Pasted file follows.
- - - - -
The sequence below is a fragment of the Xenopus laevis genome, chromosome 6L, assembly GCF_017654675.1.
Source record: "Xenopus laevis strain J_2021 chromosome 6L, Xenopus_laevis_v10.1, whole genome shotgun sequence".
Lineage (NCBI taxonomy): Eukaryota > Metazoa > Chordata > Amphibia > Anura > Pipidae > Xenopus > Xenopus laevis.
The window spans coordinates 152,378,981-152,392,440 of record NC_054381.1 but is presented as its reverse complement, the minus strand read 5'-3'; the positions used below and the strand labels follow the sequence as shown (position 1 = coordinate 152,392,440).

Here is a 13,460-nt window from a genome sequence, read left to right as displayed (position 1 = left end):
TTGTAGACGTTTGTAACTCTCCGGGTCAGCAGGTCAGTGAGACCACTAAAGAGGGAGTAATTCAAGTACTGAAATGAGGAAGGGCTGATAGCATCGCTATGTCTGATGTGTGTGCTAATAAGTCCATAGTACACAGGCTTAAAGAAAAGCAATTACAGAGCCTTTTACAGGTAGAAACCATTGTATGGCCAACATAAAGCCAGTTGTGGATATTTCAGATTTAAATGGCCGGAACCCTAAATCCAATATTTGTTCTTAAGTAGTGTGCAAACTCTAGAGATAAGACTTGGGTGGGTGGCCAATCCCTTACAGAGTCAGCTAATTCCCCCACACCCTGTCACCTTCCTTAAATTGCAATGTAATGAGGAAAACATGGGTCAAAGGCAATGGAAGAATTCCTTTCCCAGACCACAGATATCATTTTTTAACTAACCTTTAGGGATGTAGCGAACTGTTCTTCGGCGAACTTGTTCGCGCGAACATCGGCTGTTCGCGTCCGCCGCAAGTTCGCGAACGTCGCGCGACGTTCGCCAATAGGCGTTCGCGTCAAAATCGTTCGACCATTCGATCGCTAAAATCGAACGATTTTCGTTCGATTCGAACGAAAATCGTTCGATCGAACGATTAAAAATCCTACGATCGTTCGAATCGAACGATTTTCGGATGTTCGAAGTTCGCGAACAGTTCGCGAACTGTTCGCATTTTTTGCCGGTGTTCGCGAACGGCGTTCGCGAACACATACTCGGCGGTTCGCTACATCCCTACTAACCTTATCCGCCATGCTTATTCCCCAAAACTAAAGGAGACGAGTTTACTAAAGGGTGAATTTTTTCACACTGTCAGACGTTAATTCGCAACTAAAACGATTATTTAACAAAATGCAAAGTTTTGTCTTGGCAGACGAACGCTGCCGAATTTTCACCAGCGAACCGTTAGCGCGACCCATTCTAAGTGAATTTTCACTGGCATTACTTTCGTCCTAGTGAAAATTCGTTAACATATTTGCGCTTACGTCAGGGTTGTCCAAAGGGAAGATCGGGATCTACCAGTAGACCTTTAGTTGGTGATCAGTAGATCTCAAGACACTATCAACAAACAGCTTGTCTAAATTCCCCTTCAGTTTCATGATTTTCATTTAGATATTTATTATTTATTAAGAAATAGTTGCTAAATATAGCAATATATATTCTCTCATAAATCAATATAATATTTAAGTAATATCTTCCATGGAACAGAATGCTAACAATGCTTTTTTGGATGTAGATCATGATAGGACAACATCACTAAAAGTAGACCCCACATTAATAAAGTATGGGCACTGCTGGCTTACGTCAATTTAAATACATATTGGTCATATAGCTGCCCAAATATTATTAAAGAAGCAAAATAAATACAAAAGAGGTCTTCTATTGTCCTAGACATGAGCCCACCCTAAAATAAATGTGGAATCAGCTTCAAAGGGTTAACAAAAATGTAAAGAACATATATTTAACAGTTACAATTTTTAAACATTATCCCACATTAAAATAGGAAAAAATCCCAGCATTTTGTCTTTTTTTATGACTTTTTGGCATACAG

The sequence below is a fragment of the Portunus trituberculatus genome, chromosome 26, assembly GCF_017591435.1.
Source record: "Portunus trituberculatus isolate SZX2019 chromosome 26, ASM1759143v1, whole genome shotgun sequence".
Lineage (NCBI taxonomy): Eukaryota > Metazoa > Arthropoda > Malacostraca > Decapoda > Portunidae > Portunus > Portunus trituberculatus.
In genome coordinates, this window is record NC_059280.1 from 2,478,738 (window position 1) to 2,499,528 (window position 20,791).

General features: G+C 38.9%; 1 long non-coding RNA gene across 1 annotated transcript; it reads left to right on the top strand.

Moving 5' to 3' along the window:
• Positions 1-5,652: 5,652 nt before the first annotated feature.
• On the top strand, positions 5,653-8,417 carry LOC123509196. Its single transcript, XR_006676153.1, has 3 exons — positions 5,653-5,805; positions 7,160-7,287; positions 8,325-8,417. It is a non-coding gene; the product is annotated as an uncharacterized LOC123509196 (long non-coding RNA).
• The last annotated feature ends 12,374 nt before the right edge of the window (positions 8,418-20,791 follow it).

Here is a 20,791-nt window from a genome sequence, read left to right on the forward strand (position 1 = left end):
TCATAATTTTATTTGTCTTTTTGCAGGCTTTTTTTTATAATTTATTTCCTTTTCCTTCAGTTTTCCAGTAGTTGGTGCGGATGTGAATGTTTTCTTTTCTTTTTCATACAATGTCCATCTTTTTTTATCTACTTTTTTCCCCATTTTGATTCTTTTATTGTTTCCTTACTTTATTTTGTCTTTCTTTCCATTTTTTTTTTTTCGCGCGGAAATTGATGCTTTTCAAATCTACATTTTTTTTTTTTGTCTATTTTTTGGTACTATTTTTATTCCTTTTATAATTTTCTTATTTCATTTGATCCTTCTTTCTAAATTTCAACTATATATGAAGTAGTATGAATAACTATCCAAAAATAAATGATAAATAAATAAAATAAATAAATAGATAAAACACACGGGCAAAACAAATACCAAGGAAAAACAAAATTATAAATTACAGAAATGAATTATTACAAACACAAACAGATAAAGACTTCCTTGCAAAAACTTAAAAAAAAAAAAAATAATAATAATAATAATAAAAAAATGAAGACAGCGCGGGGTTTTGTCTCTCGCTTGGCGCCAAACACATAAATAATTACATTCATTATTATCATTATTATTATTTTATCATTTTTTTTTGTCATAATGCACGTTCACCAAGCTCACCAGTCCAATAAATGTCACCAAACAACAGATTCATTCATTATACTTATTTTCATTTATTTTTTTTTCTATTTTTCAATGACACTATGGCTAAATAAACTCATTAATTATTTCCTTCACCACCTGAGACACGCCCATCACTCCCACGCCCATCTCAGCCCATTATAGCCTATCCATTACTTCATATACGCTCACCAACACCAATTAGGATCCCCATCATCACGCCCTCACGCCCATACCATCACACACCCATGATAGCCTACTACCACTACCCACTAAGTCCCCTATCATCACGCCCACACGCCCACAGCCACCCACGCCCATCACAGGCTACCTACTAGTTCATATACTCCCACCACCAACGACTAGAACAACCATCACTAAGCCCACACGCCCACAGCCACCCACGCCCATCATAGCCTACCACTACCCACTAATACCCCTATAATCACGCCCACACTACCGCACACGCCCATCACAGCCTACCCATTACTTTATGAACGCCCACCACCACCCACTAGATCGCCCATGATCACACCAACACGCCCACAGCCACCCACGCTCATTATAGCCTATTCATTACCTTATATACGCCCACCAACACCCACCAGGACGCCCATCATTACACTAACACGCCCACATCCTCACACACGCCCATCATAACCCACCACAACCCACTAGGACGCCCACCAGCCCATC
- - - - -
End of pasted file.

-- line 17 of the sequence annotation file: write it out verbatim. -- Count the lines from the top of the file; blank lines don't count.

TCATAATTTTATTTGTCTTTTTGCAGGCTTTTTTTTATAATTTATTTCCTTTTCCTTCAGTTTTCCAGTAGTTGGTGCGGATGTGAATGTTTTCTTTTCTTTTTCATACAATGTCCATCTTTTTTTATCTACTTTTTTCCCCATTTTGATTCTTTTATTGTTTCCTTACTTTATTTTGTCTTTCTTTCCATTTTTTTTTTTTCGCGCGGAAATTGATGCTTTTCAAATCTACATTTTTTTTTTTTGTCTATTTTTTGGTACTATTTTTATTCCTTTTATAATTTTCTTATTTCATTTGATCCTTCTTTCTAAATTTCAACTATATATGAAGTAGTATGAATAACTATCCAAAAATAAATGATAAATAAATAAAATAAATAAATAGATAAAACACACGGGCAAAACAAATACCAAGGAAAAACAAAATTATAAATTACAGAAATGAATTATTACAAACACAAACAGATAAAGACTTCCTTGCAAAAACTTAAAAAAAAAAAAAATAATAATAATAATAATAAAAAAATGAAGACAGCGCGGGGTTTTGTCTCTCGCTTGGCGCCAAACACATAAATAATTACATTCATTATTATCATTATTATTATTTTATCATTTTTTTTTGTCATAATGCACGTTCACCAAGCTCACCAGTCCAATAAATGTCACCAAACAACAGATTCATTCATTATACTTATTTTCATTTATTTTTTTTTCTATTTTTCAATGACACTATGGCTAAATAAACTCATTAATTATTTCCTTCACCACCTGAGACACGCCCATCACTCCCACGCCCATCTCAGCCCATTATAGCCTATCCATTACTTCATATACGCTCACCAACACCAATTAGGATCCCCATCATCACGCCCTCACGCCCATACCATCACACACCCATGATAGCCTACTACCACTACCCACTAAGTCCCCTATCATCACGCCCACACGCCCACAGCCACCCACGCCCATCACAGGCTACCTACTAGTTCATATACTCCCACCACCAACGACTAGAACAACCATCACTAAGCCCACACGCCCACAGCCACCCACGCCCATCATAGCCTACCACTACCCACTAATACCCCTATAATCACGCCCACACTACCGCACACGCCCATCACAGCCTACCCATTACTTTATGAACGCCCACCACCACCCACTAGATCGCCCATGATCACACCAACACGCCCACAGCCACCCACGCTCATTATAGCCTATTCATTACCTTATATACGCCCACCAACACCCACCAGGACGCCCATCATTACACTAACACGCCCACATCCTCACACACGCCCATCATAACCCACCACAACCCACTAGGACGCCCACCAGCCCATC